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Like a cold frost that nips the tender bud,■
Death, with relentless hand thy thread hath cut,
And bade Affliction mourn thy early loss.
His rapid march thy beauty could not stay Nor thy infantile smile his purpose move.

No more thine eyes with liquid lustre shine,
Thy little hands their faery skill have lost,
And mute is now the tongue that charmed old age,
And won with fond delight, the ears of all.
With heart untainted by Corruption's ways
Thy spirit upward soars to seats of bliss
Where no rude cares molest: where endless joys
Bright and unmixed shall greet thy happy flight
To realms, where all the weary are at rest
And wicked men no longer persecute I
Baltimore, March 5, 1809. Sedley.

THE LAUGHING WORLD.

Before either the chirping, or the classical reader peruses the following, let him run to his bookcase and turn to that far famed ode of Gray entitled The Fatal Sisters. We think this Parody for a mere magazine effusion is something more than tolerable. It is very melodious and poetical. The allusions to the London fire offices will not be unintelligible here, for Philadelphia has her Phoenix. Our readers may rest assured that it is much pleasanter, as well as wiser to smile at such merriment as the following than to frown at the dulnessof our neighbours, the dulness of the times, orthcdulness of the day. Editor.

THE FIRE OFFICES, A PARODY. Now in robe of bombazeen

Sable Night enshrouds the air,
Coaches, " few and far between,"

Rattle throug.h the darkened square.

Where the million lately trod
Now the watchman seeks to tame Votaries of the reeling god,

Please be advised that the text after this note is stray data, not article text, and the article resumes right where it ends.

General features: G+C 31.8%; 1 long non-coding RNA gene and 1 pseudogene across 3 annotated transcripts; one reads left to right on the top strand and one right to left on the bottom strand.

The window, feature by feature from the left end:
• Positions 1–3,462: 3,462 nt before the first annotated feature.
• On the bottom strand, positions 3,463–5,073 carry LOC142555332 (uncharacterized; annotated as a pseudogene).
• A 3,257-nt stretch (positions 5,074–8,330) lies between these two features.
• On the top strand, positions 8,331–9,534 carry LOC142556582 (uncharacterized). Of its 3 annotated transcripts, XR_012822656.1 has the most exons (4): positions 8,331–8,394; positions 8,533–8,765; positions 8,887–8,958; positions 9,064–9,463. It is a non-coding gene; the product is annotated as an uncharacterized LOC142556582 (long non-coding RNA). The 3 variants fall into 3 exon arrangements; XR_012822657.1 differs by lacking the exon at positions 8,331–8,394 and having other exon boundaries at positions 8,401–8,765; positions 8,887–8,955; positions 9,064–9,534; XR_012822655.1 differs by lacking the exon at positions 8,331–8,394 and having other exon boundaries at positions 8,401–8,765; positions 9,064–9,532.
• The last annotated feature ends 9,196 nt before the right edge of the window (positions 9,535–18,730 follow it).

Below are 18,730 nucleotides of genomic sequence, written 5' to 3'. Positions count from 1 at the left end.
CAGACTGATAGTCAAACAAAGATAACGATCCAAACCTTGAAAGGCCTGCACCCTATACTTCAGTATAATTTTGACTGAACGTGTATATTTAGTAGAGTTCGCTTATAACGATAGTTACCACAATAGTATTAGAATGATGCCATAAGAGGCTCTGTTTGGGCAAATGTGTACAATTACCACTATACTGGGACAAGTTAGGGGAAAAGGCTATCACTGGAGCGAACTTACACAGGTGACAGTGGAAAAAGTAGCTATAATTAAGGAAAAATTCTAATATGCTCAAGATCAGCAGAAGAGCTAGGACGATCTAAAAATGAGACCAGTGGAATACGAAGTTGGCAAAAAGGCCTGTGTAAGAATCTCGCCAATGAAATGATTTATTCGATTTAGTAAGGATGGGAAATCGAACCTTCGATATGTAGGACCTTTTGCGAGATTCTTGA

Daughters of the Paphian dame.

Hark! an echoing scream I hear,
Harbinger of blows and battle—
Guardians of the night draw near,
Summon'd by the watchman's rattle.

In a hack, that carries four,
Slow I move the streets along, Tree,* that once a monarch bore,
Forms the axle stout and strong.

Pelican, embowell'd maid,
Eagle, Rock and Mlas see,

Followers of the insurance trade,
Hark! they sing the mournful glee.

Ere the shades of night retire Wheels shall rattle, engines shake, Streets and lanes reecho fjire,"
Wakers bawl and sleepers wake.

Vulcan, fir'd with deadly hate,
Limps to Lemnos back again:Where we nail our brazen plate,
Roars th' Ignipotent in vain.

Now the engines ranged complete,

Bid the pagan god retire; Phoenix, pride of Cockspur street,

With thy pinions shroud the fire.

We the pipes to Fortune give,
Ours to quell each anxious throb;Firemen roar out " By yoitr leave,"
Clear the streets, and duck the mob.

Tides, which late the plugs confin'd
Underground, unknown to fame, Now, in many a kennel join'd,
Tumble to the banks of Thame.

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Low in sleep see Holla lie,
Dreaming of Peruvian dames;

Wake! to Covent Garden hie,
See thy theatre in flames.

Long its loss shall London rue,
Sing its dirge in Drury Lane,

Ne'er again its likeness view,
Till they build it up again.

O'er the choak'd piazza wide
Banners sleep with Moon and Sun;

Firemen, point the irriguous tide,
Firemen, cease, the mischief's done.

Sisters! each inspect her book,
Some will wail and some will frisk,

Wo to those who premiums took,
Happy, who declined t/te risk.

Mortals who remain in doubt,
Wisdom learn from what ye view,

And if your policies be out
Quick your policies renew.

Hence! to guard your household store,
Goods and chattels keep secure,

Each produce the unwilling ore,
Hurry, hurry, to insure.

THE SENTENTIOUS WOHLD

Mr. Oldschool,